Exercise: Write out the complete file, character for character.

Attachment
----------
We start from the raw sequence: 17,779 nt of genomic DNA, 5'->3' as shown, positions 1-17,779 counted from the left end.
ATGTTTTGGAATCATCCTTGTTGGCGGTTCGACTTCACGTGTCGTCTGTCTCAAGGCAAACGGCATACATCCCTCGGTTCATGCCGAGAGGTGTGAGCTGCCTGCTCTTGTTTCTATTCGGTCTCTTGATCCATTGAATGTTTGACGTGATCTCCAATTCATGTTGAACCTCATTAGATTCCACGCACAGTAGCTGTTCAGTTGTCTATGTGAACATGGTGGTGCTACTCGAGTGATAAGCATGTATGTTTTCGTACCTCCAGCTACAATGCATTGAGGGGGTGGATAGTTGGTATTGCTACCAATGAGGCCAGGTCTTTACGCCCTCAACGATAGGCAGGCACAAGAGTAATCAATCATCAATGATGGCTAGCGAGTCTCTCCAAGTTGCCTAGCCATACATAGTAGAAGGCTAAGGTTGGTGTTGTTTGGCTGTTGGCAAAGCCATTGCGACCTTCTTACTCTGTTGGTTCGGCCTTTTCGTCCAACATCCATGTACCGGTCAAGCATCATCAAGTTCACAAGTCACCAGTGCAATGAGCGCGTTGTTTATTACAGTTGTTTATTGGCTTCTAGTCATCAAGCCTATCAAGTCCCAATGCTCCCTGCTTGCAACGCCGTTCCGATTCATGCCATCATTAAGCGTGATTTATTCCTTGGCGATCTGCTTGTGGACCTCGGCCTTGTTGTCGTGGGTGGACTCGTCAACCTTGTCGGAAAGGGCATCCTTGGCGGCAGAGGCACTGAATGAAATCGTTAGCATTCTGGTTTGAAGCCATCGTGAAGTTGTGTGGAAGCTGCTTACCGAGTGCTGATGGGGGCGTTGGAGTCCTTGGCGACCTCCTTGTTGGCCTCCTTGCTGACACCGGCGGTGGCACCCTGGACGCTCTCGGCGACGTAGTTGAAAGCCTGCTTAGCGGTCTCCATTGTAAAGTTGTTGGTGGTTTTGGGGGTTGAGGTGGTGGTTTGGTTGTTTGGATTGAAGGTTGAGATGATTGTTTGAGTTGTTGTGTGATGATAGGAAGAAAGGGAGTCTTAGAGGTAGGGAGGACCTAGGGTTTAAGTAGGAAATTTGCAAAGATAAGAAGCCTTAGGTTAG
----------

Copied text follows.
We start from the raw sequence: 17,779 nt of genomic DNA, 5'->3' as shown, positions 1-17,779 counted from the left end.
ATGTTTTGGAATCATCCTTGTTGGCGGTTCGACTTCACGTGTCGTCTGTCTCAAGGCAAACGGCATACATCCCTCGGTTCATGCCGAGAGGTGTGAGCTGCCTGCTCTTGTTTCTATTCGGTCTCTTGATCCATTGAATGTTTGACGTGATCTCCAATTCATGTTGAACCTCATTAGATTCCACGCACAGTAGCTGTTCAGTTGTCTATGTGAACATGGTGGTGCTACTCGAGTGATAAGCATGTATGTTTTCGTACCTCCAGCTACAATGCATTGAGGGGGTGGATAGTTGGTATTGCTACCAATGAGGCCAGGTCTTTACGCCCTCAACGATAGGCAGGCACAAGAGTAATCAATCATCAATGATGGCTAGCGAGTCTCTCCAAGTTGCCTAGCCATACATAGTAGAAGGCTAAGGTTGGTGTTGTTTGGCTGTTGGCAAAGCCATTGCGACCTTCTTACTCTGTTGGTTCGGCCTTTTCGTCCAACATCCATGTACCGGTCAAGCATCATCAAGTTCACAAGTCACCAGTGCAATGAGCGCGTTGTTTATTACAGTTGTTTATTGGCTTCTAGTCATCAAGCCTATCAAGTCCCAATGCTCCCTGCTTGCAACGCCGTTCCGATTCATGCCATCATTAAGCGTGATTTATTCCTTGGCGATCTGCTTGTGGACCTCGGCCTTGTTGTCGTGGGTGGACTCGTCAACCTTGTCGGAAAGGGCATCCTTGGCGGCAGAGGCACTGAATGAAATCGTTAGCATTCTGGTTTGAAGCCATCGTGAAGTTGTGTGGAAGCTGCTTACCGAGTGCTGATGGGGGCGTTGGAGTCCTTGGCGACCTCCTTGTTGGCCTCCTTGCTGACACCGGCGGTGGCACCCTGGACGCTCTCGGCGACGTAGTTGAAAGCCTGCTTAGCGGTCTCCATTGTAAAGTTGTTGGTGGTTTTGGGGGTTGAGGTGGTGGTTTGGTTGTTTGGATTGAAGGTTGAGATGATTGTTTGAGTTGTTGTGTGATGATAGGAAGAAAGGGAGTCTTAGAGGTAGGGAGGACCTAGGGTTTAAGTAGGAAATTTGCAAAGATAAGAAGCCTTAGGTTAG